NEWS

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January 23, 2004

Middle East examined

The Center for Constitutional Comparison will sponsor "Constitution Building in Israel and Palestine," a conference to explore several aspects of constitutional law in the Middle East. The three-day event, which will be held at the Law School this weekend, features notable experts and academics from the Middle East, South Africa, Canada, Australia, America, and Germany.

The conference will be the largest event ever held by the Center, which was established in 2002 as an agency dedicated to the study of the creation, definition and implementation of constitutional rights both domestically and abroad.  The conference will focus on human rights issues and constitution-making in the Middle East.

"The Center aims to foster new comparative approaches to issues of human rights and their implementation," said Martha Nussbaum, a professor in the law school and co-organizer of the event. "The conference fosters these aims with a focus on one particular region."

Throughout the weekend, panelists, guest speakers, and University faculty will participate in discussions comparing Israel's Supreme Court and the draft constitution being distributed in the Palestinian territories.

Speakers will address a wide range of concerns facing the constitution-making process in the Middle East, including the nature and limits of liberty and free expression, social, and economic rights, and discrimination. The conference does not seek to discuss specifically current conflicts in the Middle East, but hopes to stimulate discussion over the constitution-making process occurring among both Israelis and Palestinians.

"We do hope that by bringing people together to discuss something else, we can foster an atmosphere of dialogue and cooperation," Nussbaum said.

As president of the largest Palestinian university in Jerusalem, Nusseibeh has addressed a broad range of issues pertaining to the debate, such as constitutional rights.

The initiative for the conference began when Nusseibeh visited the Center for Constitutional Comparison in October of 2002.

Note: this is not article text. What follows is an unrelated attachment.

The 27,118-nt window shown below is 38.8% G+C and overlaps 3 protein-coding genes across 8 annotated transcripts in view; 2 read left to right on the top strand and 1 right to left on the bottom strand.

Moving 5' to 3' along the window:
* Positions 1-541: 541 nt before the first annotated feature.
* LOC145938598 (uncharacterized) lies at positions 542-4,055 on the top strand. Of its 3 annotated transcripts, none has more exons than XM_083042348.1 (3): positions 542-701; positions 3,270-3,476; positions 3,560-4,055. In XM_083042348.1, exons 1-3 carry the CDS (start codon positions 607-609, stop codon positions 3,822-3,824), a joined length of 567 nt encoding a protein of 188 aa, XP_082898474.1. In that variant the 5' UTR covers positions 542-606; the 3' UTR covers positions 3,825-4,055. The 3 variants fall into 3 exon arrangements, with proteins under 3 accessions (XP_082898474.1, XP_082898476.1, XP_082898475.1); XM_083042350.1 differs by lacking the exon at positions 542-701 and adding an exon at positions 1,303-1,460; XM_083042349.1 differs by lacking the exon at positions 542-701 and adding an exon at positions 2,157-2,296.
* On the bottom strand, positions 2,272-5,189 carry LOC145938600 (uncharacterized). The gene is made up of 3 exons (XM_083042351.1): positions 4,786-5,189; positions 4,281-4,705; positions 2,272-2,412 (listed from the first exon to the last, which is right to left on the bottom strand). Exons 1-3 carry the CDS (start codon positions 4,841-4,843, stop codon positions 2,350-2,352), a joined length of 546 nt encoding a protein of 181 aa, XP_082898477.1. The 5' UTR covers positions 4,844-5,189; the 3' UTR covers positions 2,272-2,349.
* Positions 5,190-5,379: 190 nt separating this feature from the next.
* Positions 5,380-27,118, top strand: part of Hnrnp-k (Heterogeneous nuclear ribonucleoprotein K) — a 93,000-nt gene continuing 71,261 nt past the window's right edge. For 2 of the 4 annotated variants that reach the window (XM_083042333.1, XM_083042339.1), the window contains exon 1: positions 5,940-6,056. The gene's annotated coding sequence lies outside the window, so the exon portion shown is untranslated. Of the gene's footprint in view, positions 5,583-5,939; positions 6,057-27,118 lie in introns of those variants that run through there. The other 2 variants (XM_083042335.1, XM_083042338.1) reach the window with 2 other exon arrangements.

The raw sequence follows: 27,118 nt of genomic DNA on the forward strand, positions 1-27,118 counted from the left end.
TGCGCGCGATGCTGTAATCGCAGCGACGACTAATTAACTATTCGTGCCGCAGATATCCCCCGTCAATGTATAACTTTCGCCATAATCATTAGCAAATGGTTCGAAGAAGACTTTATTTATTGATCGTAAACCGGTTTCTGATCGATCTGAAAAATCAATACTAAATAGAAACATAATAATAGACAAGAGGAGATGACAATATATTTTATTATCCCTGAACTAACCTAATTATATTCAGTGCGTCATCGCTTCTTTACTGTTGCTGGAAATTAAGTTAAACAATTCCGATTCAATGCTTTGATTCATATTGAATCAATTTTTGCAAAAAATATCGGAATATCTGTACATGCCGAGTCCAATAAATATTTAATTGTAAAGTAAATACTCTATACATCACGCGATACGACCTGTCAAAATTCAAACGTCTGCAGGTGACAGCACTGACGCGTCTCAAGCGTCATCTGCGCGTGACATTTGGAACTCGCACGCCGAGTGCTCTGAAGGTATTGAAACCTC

"We felt that a conference discussing themes of human rights and constitution-making, and the role of a written constitution in promoting human rights could provide a valuable perspective on current events," Nussbaum said.

On Saturday the conference will open with a panel discussion on constitutionalism and equality. The panelists include Rashid Khalidi, the Edward Said Professor of Arab Studies at Columbia University, and former professor of history and Near Eastern languages and civilizations in the College. It will also include Gary Jacobson, Woodrow Wilson Professor of Political Science at Williams College.

Brown University history professor Gordon Wood will deliver Saturday's keynote address. "Any discussion by experts on comparative constitutionalism is healthy and beneficial.  My perspective is that of an 18th century historian," Wood said.

On Sunday, Justices Z.M. Yacoob of the Constitutional Court of South Africa and Justice Michael Kirby of the High Court of Australia will participate in the panel discussions on comparative constitutions in other regions of the world.

Charles Taylor, a well-known Canadian politician and professor of law at Northwestern University, will join the panel discussion, along with Ulrich Preuss, professor of law and politics at the Free University Berlin.

"We want to compare constitutionalism in two complex societies with different problems, and neither of which is the usual case for studies of comparative constitutionalism," said Cass Sunstein, a professor in the Law School and co-organizer of the event.

In the future, the Center hopes to sponsor conferences that address social issues affecting the implementation of constitutional rights.

The event will be held in Room II of the Law School, and is being co-sponsored by the Center for International Studies Norman Wait Harris Memorial Foundation Fund. It is free and open to the public.

The event will begin on Friday afternoon at 1:30 p.m.. Sari Nusseibeh, the president of Al-Quds University and Palestinian envoy in East Jerusalem, will deliver the keynote address. Nusseibeh, who was born in the Palestinian territories, has been highly active in the advancement of peace negotiations in the Middle East.